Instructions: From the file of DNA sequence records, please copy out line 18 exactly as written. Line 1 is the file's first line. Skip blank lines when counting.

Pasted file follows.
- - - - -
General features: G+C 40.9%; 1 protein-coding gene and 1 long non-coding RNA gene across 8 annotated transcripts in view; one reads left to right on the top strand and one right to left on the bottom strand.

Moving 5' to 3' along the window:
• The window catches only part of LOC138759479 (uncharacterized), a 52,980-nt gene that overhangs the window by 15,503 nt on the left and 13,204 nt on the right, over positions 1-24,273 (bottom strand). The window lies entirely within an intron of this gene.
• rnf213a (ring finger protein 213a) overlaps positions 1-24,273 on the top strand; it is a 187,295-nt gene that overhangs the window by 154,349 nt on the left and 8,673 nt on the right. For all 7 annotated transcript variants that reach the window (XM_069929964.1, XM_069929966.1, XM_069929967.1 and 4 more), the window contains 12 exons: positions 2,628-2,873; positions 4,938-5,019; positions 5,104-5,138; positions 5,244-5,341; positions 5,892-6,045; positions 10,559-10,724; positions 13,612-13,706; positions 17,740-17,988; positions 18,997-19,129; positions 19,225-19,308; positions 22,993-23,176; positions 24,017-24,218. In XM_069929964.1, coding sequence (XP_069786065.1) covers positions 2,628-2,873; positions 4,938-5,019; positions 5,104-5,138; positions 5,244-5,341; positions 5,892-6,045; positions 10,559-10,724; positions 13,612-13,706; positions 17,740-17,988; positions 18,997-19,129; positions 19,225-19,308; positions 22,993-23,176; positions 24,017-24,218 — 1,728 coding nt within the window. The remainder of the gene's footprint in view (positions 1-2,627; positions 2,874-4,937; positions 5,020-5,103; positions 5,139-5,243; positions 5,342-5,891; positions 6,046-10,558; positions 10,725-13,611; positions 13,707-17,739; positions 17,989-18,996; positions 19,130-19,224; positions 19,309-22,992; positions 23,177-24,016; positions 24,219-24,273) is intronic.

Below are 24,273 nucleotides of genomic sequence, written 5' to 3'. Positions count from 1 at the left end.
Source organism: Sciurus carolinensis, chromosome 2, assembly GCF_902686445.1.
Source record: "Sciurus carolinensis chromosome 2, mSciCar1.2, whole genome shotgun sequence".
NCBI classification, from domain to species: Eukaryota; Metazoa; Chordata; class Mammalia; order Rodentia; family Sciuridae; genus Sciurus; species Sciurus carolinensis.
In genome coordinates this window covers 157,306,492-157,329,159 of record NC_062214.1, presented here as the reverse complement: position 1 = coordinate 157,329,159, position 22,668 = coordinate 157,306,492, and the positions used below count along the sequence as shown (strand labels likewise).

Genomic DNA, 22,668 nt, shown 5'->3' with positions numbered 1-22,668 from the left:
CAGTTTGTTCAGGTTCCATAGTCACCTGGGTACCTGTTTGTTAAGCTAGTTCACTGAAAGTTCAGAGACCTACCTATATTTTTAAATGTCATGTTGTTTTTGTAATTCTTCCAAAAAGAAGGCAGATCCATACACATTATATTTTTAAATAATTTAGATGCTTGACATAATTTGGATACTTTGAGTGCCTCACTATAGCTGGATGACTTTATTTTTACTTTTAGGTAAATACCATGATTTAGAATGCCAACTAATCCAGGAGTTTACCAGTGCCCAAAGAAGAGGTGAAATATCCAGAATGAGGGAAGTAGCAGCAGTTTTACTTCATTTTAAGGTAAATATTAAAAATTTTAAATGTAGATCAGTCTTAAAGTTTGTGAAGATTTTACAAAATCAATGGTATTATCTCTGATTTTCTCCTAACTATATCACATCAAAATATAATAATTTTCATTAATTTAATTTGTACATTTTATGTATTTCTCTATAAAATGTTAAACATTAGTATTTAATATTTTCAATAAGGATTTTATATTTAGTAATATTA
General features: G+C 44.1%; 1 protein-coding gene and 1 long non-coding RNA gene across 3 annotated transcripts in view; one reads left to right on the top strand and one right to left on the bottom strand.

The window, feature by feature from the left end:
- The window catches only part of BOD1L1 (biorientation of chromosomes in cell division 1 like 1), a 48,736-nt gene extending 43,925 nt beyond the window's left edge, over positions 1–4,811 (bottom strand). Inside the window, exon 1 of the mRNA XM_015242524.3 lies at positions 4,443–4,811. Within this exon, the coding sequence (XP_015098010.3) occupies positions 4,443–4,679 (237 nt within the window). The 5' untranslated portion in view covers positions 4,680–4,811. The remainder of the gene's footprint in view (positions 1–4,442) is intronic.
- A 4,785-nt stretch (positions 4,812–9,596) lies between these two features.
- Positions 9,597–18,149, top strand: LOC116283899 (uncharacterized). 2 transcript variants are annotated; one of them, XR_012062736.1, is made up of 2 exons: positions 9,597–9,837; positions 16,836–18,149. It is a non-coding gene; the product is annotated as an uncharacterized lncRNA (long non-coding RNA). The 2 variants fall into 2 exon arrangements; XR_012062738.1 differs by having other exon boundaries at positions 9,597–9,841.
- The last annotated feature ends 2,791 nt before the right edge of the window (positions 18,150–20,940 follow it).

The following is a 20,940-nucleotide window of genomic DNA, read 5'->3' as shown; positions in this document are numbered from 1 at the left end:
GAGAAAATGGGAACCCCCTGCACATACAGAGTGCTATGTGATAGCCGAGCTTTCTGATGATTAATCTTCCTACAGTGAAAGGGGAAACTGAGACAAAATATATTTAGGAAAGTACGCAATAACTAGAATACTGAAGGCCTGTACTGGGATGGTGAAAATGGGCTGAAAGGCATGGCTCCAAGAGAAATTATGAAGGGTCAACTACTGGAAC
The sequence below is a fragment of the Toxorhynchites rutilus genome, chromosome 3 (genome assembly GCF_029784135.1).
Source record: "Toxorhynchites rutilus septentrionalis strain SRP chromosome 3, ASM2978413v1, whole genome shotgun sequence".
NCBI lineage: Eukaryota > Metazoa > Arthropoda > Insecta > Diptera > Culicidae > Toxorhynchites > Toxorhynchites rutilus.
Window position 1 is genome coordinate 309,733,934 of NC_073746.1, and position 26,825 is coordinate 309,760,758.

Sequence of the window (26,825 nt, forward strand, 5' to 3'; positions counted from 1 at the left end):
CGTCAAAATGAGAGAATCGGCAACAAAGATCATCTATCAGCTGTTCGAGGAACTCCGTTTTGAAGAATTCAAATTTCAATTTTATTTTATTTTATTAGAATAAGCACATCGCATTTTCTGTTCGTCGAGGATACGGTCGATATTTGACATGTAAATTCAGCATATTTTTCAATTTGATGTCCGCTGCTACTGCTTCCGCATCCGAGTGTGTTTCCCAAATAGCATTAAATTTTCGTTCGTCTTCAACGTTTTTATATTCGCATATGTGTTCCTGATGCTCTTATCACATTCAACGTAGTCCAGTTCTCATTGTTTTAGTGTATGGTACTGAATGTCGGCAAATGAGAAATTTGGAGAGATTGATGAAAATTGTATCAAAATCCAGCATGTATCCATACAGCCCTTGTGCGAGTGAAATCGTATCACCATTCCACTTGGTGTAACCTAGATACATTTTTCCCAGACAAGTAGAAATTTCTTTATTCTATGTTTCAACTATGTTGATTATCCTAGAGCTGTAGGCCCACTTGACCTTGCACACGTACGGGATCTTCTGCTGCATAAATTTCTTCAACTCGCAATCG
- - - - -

The following is a 20,940-nucleotide window of genomic DNA, read 5'->3' as shown; positions in this document are numbered from 1 at the left end: